Sarojini Naidu (Nightingale of India)
Sarojini Naidu was a famous poet, freedom fighter, and great speaker of his era. She was also known by the name of Nightingale of India and India Kokila. She was the first woman president of the Indian National Congress. After independence, she became the first woman governor of Uttar Pradesh.
Sarojini Naidu’s full name was Sarojini Chattopadhyaya, She was born on February 13, 1879. His father, Aghornath Chattopadhyay, was a scientist and educationist. He founded Nizam College of Hyderabad. His mother Varada was a poetess and used to write poems in the Bengali language.
Sarojini was the eldest of eight siblings. One of his brothers, Virendra Nath was a revolutionary and a brother Haridranath poet, story writer, and artist. Sarojini Naidu was a highly acclaimed student and was fluent in Urdu, Telugu, English, Bengali, and Persian. At the young age of twelve, he passed the matriculation examination. He had secured first place in the Madras Presidency.
His father wanted him to be a mathematician or a scientist, but his interest was in poetry. His poetry impressed Hyderabad’s Nizam Mir Mahbub Ali Khan who gave her a chance to study first at King’s College London and later at Girton College, Cambridge.
At the age of 19 she was married to Paidipati Govindarajulu Naidu, a physician, the couple had four children Jayasurya, Padmaj, Randheer, and Leilaman.
She joined Indian national movements during the partition of Bengal in 1905. During this movement, he met Gopal Krishna Gokhale, Rabindranath Tagore, Mohammad Ali Jinnah, Annie Besant, CP Rama Swami Aiyar, Gandhiji, and Jawaharlal Nehru.
Her first collection of poems was The Golden Threshold, published in the United Kingdom in the year 1905. She helped to establish the Women’s Indian Association and raised her voice for women’s empowerment and women’s rights in India and made women aware everywhere from the state level to small cities.
She presided over the annual session of the Indian National Congress in Kanpur in 1925, and in 1929 also presided over the East African Indian Congress in South Africa.
In the Civil Disobedience Movement she played a leading role, she also went to jail with Gandhiji. She had to remain in jail for 21 months and suffered many tortures, She was arrested in 1942 during Quit Movement Movement.
After independence, she became the first Governor of Uttar Pradesh and settled in Lucknow, and played his political duties through courtesy and glorious behavior.
She died in Lucknow on 2 March 1949 due to a heart attack. Sarojini Naidu lived life by her own words “As long as I have lived, as long as blood flows through this arm of mine, I shall not leave the cause of freedom…I am only a woman, only a poet. But as a woman, I give to you the weapons of faith and courage and the shield of fortitude. And as a poet, I fling out the banner of song and sound, the bugle call to battle. How shall I kindle the flame which shall waken you men from slavery…”.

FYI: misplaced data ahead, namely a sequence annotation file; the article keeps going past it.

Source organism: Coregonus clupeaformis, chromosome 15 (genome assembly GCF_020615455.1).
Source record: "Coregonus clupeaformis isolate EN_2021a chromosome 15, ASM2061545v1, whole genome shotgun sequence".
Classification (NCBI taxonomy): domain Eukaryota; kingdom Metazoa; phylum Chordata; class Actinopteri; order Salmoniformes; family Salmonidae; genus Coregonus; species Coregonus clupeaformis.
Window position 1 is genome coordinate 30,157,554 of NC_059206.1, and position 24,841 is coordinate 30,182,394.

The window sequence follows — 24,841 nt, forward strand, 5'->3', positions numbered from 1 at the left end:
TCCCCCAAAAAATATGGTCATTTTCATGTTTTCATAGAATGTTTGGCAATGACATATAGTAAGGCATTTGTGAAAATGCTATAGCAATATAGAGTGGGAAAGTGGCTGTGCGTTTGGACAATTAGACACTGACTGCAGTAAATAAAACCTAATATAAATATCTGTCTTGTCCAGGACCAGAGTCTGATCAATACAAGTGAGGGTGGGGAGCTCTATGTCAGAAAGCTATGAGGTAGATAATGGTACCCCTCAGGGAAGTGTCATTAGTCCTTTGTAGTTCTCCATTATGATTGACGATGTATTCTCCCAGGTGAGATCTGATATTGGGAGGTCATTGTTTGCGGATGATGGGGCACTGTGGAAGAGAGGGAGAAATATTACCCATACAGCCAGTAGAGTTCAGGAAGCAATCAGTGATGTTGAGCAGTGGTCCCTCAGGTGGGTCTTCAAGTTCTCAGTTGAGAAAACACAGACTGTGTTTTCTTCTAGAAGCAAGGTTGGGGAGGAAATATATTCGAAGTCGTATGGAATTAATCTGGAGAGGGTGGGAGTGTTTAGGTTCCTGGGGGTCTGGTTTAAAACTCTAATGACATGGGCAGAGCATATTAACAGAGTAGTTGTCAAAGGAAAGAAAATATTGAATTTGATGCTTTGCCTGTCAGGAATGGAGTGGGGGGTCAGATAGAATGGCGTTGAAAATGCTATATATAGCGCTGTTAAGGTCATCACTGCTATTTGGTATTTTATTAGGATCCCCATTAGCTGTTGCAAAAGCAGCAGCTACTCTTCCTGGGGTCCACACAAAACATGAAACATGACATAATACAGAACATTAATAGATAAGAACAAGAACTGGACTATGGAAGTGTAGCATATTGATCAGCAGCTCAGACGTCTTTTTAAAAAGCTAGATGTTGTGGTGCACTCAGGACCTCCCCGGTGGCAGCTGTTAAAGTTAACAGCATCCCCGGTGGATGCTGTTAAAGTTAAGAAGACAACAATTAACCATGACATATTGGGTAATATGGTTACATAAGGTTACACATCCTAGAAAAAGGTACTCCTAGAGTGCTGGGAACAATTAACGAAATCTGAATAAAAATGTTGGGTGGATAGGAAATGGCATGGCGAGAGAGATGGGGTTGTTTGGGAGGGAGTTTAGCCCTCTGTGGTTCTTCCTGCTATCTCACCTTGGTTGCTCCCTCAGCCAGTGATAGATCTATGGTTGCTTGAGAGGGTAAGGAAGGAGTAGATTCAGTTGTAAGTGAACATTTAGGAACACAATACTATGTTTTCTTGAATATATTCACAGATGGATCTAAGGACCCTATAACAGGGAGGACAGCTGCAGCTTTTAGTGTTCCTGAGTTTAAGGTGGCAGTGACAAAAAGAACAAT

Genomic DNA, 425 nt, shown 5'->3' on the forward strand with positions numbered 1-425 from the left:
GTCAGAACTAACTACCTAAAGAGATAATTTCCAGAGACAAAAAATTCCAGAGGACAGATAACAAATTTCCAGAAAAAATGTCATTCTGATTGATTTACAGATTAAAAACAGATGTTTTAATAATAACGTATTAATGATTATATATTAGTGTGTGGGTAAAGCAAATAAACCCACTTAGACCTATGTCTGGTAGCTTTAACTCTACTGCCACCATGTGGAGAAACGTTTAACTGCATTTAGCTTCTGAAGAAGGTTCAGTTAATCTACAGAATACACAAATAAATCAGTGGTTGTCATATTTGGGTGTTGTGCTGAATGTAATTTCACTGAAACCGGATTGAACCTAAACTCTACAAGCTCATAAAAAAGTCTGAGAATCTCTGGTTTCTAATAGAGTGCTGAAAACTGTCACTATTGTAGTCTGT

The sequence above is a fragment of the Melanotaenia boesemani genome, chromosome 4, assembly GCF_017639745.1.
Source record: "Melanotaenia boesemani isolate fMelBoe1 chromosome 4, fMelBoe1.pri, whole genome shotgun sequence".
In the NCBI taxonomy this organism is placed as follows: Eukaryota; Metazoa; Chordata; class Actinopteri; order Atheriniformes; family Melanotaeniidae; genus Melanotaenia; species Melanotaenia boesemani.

The then prime minister of India Jawaharlal Nehru said “I doubt whether India will or can produce another Sarojini… Here was a person of great brilliance. Here was a person, vital and vivid. Here was a person with so many gifts, but above all, with some gifts which made her unique”. In 1964 on the occasion of the 85th Birth Anniversary of Sarojini Naidu, a special stamp was issued to pay tribute to her.
Her work in poetry
1. The Golden Threshold, published in the United Kingdom in the year 1905
2. The Bird of Time: Songs of Life, Death & the Spring, published in London in the year 1912
3. The Broken Wing: Songs of Love, Death, and the Spring, including “The Gift of India” in the year 1917
4. Muhammad Jinnah: An Ambassador of Unity in the year 1919
5. The Sceptred Flute: Songs of India, Allahabad: Kitabistan, posthumously published in the year 1943
6. The Feather of the Dawn, posthumously published, edited by her daughter, Padmaja Naidu in the year 1961
7. The Indian Weavers was published in the year 1971
Top 10 Quotes by Sarojini Naidu
1. A country’s greatness lies in its undying ideals of love and sacrifice that inspire the mothers of the race.
2. The sense of justice is one of the most wonderful ideals of Islam because as I read in the Qur’an I find those dynamic principles of life, not mystic but practical ethics for the daily conduct of life suited to the whole world.
3. We want deeper sincerity of motive, a greater courage in speech, and earnestness in action.
4. To quench my longing I bent me low by the streams of the spirits of Peace that flow in that magical wood in the land of sleep.
5. Oh, we want a new breed of men before India can be cleansed of her disease.
6. My husband is exceedingly busy. For some time the talk of his going had been slack, but just now again there seems to be a move to get him sent to the front!
7. I am not ready to die because it requires infinitely higher courage to live.
8. When there is oppression, the only self-respecting thing is to rise and say this shall cease today because my right is justice. If you are stronger, you have to help the weaker boy or girl both in play and in the work.
9. I say it is not your pride that you are a Madrasi, it is not your pride that you are a brahmin, it is not your pride that you belong to south India, it is not your pride that you are a Hindu, that it is your pride that you are an Indian.
10. One needs a Seer’s Vision and Angel’s voice to be of any avail. I do not know of any Indian man or woman today who has those gifts in their most complete measure.